Book Description from Goodreads:
A breathtaking Georgia-mountain epic about the complex bond of mothers and daughters across a century.
In the autumn of 1941, Amelia J. McGee, a young woman of Cherokee and Scotch-Irish descent, and an outspoken pamphleteer for the NAACP, hastily sends her daughter, Ella, alone on a bus home to Georgia in the middle of the night-a desperate action that is met with dire consequences when the child encounters two drifters and is left for dead on the side of the road.
Ella awakens to find herself in the homestead of Willie Mae Cotton, a wise hoodoo practitioner and former slave, and her partner, Mary-Mary Freeborn, tucked deep in the Takatoka forest. As Ella begins to heal, the legacies of her lineage are revealed.
Glow transports us from Washington, D.C., on the brink of World War II to 1836 and into the mountain coves of Hopewell County, Georgia, full of ghosts both real and imagined. Illuminating the tragedy of human frailty, the power of friendship and hope, and the fiercest of all human bonds-mother love-this stunning debut will appeal to readers of both Sue Monk Kidd's The Secret Life of Bees and Amy Green's Bloodroot.

Jackleen’s Review

Glow is the exceptionally well written debut novel of Jessica Maria Tuccelli.  Indian legends, ‘haints’ and hoodoo magic flickers through this brilliantly written novel of the history of the southern states.  This is an expertly weaved tale written in the vernacular of several different characters from the small mountainous community of Hopewell County, Georgia ranging back and forth in time from the onset of WWII to 1836. 

Tuccelli illuminates the history of slavery and the forced exodus of the Indians native to this region of Georgia and their often cruel treatment at the hands of the overpowering white population.  The surprising interconnectedness of the community and the contrasting racial barriers are honestly explored in this riveting epic.  Most importantly, this is a story about the bonds of family and friendship, as well as, the special relationship between mothers and daughters.  It is about human love, kindness and hope in the face of tragedy, shame and cruelty.  Ghosts weave in and out of this story as the stains of shame and guilt thread through the tapestry of the history of the colonization of North America.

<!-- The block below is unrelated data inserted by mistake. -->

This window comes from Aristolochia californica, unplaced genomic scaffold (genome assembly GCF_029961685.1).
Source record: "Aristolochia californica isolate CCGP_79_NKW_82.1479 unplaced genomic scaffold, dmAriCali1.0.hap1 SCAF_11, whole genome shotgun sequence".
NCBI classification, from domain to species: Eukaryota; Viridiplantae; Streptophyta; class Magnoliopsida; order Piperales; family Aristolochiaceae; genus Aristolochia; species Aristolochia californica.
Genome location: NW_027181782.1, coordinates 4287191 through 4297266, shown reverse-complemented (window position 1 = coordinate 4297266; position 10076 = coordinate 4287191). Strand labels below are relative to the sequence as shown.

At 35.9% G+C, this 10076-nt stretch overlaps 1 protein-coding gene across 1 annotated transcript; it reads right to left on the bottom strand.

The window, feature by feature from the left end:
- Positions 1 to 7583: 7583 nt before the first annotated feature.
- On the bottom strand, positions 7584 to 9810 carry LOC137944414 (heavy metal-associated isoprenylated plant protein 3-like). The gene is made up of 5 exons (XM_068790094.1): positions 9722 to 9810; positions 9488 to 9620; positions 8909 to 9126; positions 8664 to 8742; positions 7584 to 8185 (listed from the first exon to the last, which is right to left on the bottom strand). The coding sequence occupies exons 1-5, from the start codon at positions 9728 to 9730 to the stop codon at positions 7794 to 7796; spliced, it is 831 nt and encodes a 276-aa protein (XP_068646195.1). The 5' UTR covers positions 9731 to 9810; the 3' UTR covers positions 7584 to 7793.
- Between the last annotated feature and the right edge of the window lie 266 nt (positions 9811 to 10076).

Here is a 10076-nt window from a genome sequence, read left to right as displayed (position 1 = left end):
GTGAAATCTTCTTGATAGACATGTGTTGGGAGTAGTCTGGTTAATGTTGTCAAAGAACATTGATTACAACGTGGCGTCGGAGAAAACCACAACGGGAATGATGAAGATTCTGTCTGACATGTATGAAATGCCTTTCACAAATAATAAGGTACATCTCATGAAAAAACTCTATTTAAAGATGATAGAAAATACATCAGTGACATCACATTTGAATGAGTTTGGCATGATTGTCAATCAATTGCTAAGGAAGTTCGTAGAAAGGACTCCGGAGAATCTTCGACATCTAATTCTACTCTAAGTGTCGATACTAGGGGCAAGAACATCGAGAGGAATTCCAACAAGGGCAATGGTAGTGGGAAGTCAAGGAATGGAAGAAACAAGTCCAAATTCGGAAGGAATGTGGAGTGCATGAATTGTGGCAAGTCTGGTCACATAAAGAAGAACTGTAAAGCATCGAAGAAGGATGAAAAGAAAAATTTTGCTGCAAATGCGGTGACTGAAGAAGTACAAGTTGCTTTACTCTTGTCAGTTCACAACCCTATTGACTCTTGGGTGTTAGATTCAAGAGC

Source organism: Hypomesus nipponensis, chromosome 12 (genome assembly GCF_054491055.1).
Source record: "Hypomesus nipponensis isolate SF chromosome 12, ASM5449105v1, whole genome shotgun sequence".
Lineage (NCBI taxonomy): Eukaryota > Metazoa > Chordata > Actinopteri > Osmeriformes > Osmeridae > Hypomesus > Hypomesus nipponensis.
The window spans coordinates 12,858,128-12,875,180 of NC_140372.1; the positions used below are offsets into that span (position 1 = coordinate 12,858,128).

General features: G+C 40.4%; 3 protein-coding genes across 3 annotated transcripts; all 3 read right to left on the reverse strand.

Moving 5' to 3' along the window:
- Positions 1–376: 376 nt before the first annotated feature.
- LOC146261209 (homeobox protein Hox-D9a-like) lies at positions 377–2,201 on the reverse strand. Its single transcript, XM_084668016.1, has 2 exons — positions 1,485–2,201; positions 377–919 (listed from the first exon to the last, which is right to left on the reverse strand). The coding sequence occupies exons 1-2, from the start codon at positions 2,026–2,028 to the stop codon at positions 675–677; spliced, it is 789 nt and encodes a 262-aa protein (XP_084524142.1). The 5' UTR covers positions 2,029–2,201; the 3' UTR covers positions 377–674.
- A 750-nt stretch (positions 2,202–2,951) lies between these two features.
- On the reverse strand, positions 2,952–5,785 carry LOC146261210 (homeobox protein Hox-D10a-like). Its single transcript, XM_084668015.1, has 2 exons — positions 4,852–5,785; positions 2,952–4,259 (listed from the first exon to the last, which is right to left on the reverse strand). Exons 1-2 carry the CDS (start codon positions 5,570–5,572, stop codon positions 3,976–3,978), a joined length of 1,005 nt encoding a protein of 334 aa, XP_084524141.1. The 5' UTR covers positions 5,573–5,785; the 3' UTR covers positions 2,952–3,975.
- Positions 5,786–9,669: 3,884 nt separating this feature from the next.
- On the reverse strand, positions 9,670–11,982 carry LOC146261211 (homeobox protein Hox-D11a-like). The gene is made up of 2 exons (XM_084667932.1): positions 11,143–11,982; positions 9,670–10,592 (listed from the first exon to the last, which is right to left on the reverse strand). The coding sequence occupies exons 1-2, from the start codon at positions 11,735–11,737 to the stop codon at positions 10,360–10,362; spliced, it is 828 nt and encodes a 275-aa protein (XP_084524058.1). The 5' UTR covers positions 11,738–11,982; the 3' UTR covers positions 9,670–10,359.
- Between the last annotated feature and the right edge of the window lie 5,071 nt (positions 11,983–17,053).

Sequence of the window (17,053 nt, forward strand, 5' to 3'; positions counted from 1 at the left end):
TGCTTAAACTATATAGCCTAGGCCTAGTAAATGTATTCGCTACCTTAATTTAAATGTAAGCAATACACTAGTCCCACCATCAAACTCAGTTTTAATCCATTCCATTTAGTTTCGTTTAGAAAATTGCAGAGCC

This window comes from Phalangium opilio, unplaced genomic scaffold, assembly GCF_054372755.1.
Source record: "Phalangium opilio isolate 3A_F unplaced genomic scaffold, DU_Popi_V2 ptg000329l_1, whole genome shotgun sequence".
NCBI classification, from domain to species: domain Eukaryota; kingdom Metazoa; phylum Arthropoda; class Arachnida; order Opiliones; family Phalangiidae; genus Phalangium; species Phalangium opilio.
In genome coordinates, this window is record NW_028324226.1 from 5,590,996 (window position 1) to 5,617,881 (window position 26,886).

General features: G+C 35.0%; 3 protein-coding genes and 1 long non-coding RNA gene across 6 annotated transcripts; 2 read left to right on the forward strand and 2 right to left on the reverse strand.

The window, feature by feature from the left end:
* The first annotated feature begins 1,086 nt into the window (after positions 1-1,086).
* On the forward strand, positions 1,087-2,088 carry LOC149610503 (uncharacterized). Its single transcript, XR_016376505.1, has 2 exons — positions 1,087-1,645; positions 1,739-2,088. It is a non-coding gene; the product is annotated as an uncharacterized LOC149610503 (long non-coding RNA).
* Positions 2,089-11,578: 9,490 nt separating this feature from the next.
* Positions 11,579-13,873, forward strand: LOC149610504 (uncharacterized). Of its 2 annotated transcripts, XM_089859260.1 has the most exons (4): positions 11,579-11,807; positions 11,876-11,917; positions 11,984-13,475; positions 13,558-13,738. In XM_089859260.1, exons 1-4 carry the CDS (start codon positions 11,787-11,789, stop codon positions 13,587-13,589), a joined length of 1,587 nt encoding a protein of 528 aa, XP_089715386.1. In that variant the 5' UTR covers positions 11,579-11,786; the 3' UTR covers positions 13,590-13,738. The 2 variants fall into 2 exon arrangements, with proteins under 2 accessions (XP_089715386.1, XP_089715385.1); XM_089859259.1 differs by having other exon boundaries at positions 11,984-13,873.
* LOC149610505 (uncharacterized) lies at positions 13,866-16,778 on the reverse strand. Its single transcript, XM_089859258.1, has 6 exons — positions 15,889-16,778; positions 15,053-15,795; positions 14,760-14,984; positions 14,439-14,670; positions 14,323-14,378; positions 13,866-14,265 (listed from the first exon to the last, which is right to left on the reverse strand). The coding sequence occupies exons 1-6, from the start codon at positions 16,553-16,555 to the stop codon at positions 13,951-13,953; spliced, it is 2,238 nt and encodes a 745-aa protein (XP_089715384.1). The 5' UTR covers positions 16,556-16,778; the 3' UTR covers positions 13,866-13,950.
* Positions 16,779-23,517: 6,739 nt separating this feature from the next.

Too often these days, I have picked up books to read based on the back summary only to find upon completion that the descriptions given about the novel have in no way met my expectations.  I can honestly say that the back description of Glow does not do this fabulous book justice.  The story line of Ella McGee lost and left for dead at the side of the road, on the back of the book is one small thread in a multicoloured tapestry consisting of four main storylines. The alternating storylines include: Amelia McGee, of Scotch-Irish and Cherokee descent, and Ella’s mother, in two different timelines of 26 years old, searching for her lost daughter, and at the age of nine, surviving a lonely childhood while being bullied as a ‘half-breed’; Willie Mae cotton, former slave and wise hoodoo practitioner, who tells her story of growing up on a plantation at the beck and call of an unstable mistress; and, Riddle Young, whose father was white and mother Cherokee, orphaned as a teenager with a small sister to raise on his own, goes on to form a bond with the wealthy Solomon Bound, building and eventually managing the large plantation but never belonging to the white community.  Tuccelli like a busy spider spins a tale consisting of these seemingly disconnected stories drawing us further into the center of her web whereupon the connectedness of all the characters is revealed.  Yet, this small storyline of Ella is the alpha and the omega of the story, literally the beginning and the end; and in the end, she is the sum total of the community and their future hope.